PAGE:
State and Federal Prison System
CJS/230 Introduction to Corrections
May 19, 2013
A federal prison and a local jail are built nearly the same, but the difference lies in what they are used for. A local county jail is used to detain/incarcerate offenders for one year or less; the state prison is very similar to federal prisons that both incarcerate/rehabilitate and execute offenders. States generally have industries where offenders work and make furniture, license plates and etc. for the state. Federal prisons have fewer jobs but they also have the super max prisons that are like "animal cages" where offenders stay 23 hours a day. 1 hour a day they get to exercise, shower and etc.
An example of a state prison system would be the Texas Department of ...view middle of the document...
Upon entry in the state prison facility, inmates could be given an incentive to enter and complete one or more rehabilitation program depending on the degree of severity of the crime or crimes that the inmate committed. I believe that an inmate that sees a program to completion is possibly dedicated to changing their behavior in order to avoid becoming a repeat offender. The security levels in state and federal prisons are maximum-security, close-high-security, medium-security, minimum-security, and open-security. The differences in these levels are: (1) maximum-security prisons have more rigorous security procedures and the lowest ratio of inmates to guards; (2) close-high-security prisons are less restrictive and have a higher ratio of inmates to guards; (3) medium-security prisons are a little more restrictive than close-high-security prisons and the inmate-to-guard ratio might be “twice that of the maximum-security prison; (4) minimum-security prisons have minimal perimeter security and fewer internal controls as well as a higher inmate-to-guard.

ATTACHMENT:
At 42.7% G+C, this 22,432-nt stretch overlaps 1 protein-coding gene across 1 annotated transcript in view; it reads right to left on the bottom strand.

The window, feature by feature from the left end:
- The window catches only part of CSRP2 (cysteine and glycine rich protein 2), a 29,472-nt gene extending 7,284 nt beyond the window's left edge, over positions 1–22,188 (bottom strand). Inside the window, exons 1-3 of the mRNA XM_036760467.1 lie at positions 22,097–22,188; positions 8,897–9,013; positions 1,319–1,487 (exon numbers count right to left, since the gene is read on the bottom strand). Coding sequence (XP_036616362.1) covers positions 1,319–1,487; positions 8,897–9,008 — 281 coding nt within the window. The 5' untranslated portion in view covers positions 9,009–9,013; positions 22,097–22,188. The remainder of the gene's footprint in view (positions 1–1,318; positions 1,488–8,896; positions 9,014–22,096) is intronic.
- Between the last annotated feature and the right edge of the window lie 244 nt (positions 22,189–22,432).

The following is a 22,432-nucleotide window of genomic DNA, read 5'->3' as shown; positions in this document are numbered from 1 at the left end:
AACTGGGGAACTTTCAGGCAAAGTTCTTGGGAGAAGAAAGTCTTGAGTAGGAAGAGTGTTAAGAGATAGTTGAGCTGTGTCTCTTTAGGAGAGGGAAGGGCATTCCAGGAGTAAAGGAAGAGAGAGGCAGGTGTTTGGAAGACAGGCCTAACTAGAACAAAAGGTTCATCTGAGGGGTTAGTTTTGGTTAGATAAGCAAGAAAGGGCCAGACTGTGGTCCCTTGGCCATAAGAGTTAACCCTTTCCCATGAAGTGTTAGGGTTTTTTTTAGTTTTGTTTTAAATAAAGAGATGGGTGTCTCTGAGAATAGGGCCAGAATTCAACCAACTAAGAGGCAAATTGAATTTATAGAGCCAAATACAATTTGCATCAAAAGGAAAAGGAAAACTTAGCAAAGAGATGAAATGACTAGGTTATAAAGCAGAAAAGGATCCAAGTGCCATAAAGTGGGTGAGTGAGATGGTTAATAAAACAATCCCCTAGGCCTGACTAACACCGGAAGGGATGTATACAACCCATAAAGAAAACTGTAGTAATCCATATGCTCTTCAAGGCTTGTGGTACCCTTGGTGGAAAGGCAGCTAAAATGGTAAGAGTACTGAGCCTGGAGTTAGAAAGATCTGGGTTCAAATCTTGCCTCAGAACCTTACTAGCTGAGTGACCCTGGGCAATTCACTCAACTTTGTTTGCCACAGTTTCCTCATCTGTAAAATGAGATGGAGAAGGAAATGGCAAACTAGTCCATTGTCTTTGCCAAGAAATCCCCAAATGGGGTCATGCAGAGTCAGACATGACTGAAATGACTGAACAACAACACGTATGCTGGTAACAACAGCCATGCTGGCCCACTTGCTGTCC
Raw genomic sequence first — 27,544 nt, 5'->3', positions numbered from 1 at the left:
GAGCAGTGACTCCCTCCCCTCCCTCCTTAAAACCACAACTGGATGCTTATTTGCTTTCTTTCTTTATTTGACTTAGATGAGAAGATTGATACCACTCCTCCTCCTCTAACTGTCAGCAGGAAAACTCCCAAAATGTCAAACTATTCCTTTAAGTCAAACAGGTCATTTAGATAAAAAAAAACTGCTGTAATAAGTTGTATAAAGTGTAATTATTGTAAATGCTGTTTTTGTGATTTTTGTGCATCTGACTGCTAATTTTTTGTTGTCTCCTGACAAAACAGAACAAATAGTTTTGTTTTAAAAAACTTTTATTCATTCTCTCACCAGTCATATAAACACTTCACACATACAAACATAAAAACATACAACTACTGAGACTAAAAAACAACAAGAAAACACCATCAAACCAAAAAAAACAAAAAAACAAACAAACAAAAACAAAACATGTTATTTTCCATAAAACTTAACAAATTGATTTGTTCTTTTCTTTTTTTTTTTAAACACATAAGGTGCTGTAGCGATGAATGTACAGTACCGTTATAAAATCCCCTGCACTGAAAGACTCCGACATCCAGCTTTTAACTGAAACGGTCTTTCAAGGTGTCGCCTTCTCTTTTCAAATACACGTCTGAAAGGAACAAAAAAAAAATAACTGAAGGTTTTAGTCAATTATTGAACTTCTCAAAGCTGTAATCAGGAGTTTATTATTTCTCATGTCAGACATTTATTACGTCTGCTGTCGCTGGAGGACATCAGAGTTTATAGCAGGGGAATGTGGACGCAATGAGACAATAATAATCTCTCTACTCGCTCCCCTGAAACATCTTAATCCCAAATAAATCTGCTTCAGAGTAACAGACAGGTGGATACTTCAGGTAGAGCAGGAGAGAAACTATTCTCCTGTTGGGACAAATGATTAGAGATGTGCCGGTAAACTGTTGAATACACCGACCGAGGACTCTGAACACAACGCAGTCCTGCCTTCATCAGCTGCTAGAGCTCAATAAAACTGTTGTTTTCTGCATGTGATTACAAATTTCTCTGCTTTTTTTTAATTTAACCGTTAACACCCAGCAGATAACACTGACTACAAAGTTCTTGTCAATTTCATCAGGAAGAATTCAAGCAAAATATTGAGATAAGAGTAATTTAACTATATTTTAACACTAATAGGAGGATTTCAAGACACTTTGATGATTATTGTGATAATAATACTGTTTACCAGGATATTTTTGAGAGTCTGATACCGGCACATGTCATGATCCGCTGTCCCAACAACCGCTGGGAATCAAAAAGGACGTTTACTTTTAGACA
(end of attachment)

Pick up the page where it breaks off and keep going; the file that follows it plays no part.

Following the terrorist attacks of 11 September 2001, a revolution has been underway in the relationships of federal, state, and local homeland security, law enforcement, and intelligence organizations. At the federal level, the Department of Homeland Security (DHS) has been created, the “wall” between law enforcement and intelligence has been nearly obliterated, some law enforcement organizations are being directed to become more like intelligence agencies, and the foreign intelligence community is being fundamentally reformed. The impact of these changes has been even greater at the state level: state governments have been assigned the lead role in homeland security.
Improving Homeland Security at the State Level — Central...
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